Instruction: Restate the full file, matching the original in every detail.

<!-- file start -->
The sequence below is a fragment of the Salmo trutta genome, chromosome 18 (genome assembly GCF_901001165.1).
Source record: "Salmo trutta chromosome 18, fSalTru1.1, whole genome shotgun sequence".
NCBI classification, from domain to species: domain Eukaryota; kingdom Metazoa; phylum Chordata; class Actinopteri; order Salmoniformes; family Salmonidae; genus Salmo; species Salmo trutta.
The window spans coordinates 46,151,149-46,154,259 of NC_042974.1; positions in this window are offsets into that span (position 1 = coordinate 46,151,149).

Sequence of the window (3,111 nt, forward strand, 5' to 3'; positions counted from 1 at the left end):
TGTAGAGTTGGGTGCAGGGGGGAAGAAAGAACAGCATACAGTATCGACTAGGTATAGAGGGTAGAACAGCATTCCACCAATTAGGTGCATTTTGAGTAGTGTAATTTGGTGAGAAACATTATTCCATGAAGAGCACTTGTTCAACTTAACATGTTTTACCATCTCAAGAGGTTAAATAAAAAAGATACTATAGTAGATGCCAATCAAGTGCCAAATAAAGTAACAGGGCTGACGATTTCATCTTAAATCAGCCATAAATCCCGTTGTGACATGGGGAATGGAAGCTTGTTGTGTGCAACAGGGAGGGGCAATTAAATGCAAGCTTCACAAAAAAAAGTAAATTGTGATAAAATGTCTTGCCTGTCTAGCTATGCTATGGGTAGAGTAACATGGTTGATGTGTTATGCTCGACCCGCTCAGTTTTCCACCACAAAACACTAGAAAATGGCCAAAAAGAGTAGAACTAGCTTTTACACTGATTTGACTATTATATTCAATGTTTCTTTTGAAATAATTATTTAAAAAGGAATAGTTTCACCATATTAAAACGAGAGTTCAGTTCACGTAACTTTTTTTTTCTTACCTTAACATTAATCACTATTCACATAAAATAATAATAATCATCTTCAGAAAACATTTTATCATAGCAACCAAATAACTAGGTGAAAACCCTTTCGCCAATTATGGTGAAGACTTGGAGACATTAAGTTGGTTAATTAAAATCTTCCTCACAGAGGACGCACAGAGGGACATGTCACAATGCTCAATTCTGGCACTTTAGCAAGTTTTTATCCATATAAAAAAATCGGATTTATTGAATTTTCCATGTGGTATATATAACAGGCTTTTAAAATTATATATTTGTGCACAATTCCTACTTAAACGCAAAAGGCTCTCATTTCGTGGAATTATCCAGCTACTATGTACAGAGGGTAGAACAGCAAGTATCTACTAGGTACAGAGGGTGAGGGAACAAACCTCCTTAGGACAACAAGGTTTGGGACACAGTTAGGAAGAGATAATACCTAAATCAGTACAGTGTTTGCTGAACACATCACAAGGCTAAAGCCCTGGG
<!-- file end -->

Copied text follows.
The sequence below is a fragment of the Salmo trutta genome, chromosome 18 (genome assembly GCF_901001165.1).
Source record: "Salmo trutta chromosome 18, fSalTru1.1, whole genome shotgun sequence".
NCBI classification, from domain to species: domain Eukaryota; kingdom Metazoa; phylum Chordata; class Actinopteri; order Salmoniformes; family Salmonidae; genus Salmo; species Salmo trutta.
The window spans coordinates 46,151,149-46,154,259 of NC_042974.1; positions in this window are offsets into that span (position 1 = coordinate 46,151,149).

Sequence of the window (3,111 nt, forward strand, 5' to 3'; positions counted from 1 at the left end):
TGTAGAGTTGGGTGCAGGGGGGAAGAAAGAACAGCATACAGTATCGACTAGGTATAGAGGGTAGAACAGCATTCCACCAATTAGGTGCATTTTGAGTAGTGTAATTTGGTGAGAAACATTATTCCATGAAGAGCACTTGTTCAACTTAACATGTTTTACCATCTCAAGAGGTTAAATAAAAAAGATACTATAGTAGATGCCAATCAAGTGCCAAATAAAGTAACAGGGCTGACGATTTCATCTTAAATCAGCCATAAATCCCGTTGTGACATGGGGAATGGAAGCTTGTTGTGTGCAACAGGGAGGGGCAATTAAATGCAAGCTTCACAAAAAAAAGTAAATTGTGATAAAATGTCTTGCCTGTCTAGCTATGCTATGGGTAGAGTAACATGGTTGATGTGTTATGCTCGACCCGCTCAGTTTTCCACCACAAAACACTAGAAAATGGCCAAAAAGAGTAGAACTAGCTTTTACACTGATTTGACTATTATATTCAATGTTTCTTTTGAAATAATTATTTAAAAAGGAATAGTTTCACCATATTAAAACGAGAGTTCAGTTCACGTAACTTTTTTTTTCTTACCTTAACATTAATCACTATTCACATAAAATAATAATAATCATCTTCAGAAAACATTTTATCATAGCAACCAAATAACTAGGTGAAAACCCTTTCGCCAATTATGGTGAAGACTTGGAGACATTAAGTTGGTTAATTAAAATCTTCCTCACAGAGGACGCACAGAGGGACATGTCACAATGCTCAATTCTGGCACTTTAGCAAGTTTTTATCCATATAAAAAAATCGGATTTATTGAATTTTCCATGTGGTATATATAACAGGCTTTTAAAATTATATATTTGTGCACAATTCCTACTTAAACGCAAAAGGCTCTCATTTCGTGGAATTATCCAGCTACTATGTACAGAGGGTAGAACAGCAAGTATCTACTAGGTACAGAGGGTGAGGGAACAAACCTCCTTAGGACAACAAGGTTTGGGACACAGTTAGGAAGAGATAATACCTAAATCAGTACAGTGTTTGCTGAACACATCACAAGGCTAAAGCCCTGGG